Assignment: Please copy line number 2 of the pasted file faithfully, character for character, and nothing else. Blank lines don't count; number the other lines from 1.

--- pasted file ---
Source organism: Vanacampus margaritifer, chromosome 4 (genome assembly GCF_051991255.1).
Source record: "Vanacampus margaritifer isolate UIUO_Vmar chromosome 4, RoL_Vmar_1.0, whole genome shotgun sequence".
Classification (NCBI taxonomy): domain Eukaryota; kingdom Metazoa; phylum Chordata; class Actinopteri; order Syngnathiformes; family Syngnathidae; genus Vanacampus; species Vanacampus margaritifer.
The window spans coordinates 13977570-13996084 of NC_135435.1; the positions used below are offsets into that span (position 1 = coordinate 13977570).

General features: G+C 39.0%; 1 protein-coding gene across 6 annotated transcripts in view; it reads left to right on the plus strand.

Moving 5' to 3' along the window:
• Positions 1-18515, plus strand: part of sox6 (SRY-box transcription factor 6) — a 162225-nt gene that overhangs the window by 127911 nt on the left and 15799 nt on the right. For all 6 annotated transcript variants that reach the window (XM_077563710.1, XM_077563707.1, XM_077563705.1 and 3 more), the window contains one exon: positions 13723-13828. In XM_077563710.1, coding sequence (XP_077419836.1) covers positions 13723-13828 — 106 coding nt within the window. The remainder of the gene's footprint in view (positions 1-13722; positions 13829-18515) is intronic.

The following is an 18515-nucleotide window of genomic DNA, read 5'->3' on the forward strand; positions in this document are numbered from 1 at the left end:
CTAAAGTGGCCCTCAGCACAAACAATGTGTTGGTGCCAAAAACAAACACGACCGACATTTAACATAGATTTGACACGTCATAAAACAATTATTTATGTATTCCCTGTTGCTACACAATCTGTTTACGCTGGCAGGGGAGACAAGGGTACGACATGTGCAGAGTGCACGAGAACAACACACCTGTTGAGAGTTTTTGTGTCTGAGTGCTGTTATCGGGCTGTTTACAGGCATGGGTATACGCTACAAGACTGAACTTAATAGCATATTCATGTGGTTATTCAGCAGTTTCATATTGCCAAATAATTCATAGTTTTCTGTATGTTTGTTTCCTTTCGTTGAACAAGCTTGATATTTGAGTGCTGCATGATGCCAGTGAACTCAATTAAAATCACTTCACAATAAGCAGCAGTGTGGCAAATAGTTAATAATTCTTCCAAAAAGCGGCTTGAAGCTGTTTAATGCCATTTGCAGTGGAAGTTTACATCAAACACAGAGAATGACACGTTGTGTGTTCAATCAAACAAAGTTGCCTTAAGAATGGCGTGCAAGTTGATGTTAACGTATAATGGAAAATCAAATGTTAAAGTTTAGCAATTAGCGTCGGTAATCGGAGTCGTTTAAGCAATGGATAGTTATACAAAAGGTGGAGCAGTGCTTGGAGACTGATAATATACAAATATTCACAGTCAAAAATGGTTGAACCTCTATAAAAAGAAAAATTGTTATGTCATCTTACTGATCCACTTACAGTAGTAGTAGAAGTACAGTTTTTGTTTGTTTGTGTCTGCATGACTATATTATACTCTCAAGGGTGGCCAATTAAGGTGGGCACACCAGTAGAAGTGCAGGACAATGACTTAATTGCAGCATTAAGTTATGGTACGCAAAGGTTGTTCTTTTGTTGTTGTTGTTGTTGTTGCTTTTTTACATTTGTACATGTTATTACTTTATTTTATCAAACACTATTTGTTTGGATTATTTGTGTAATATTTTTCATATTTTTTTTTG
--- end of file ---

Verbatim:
Source record: "Vanacampus margaritifer isolate UIUO_Vmar chromosome 4, RoL_Vmar_1.0, whole genome shotgun sequence".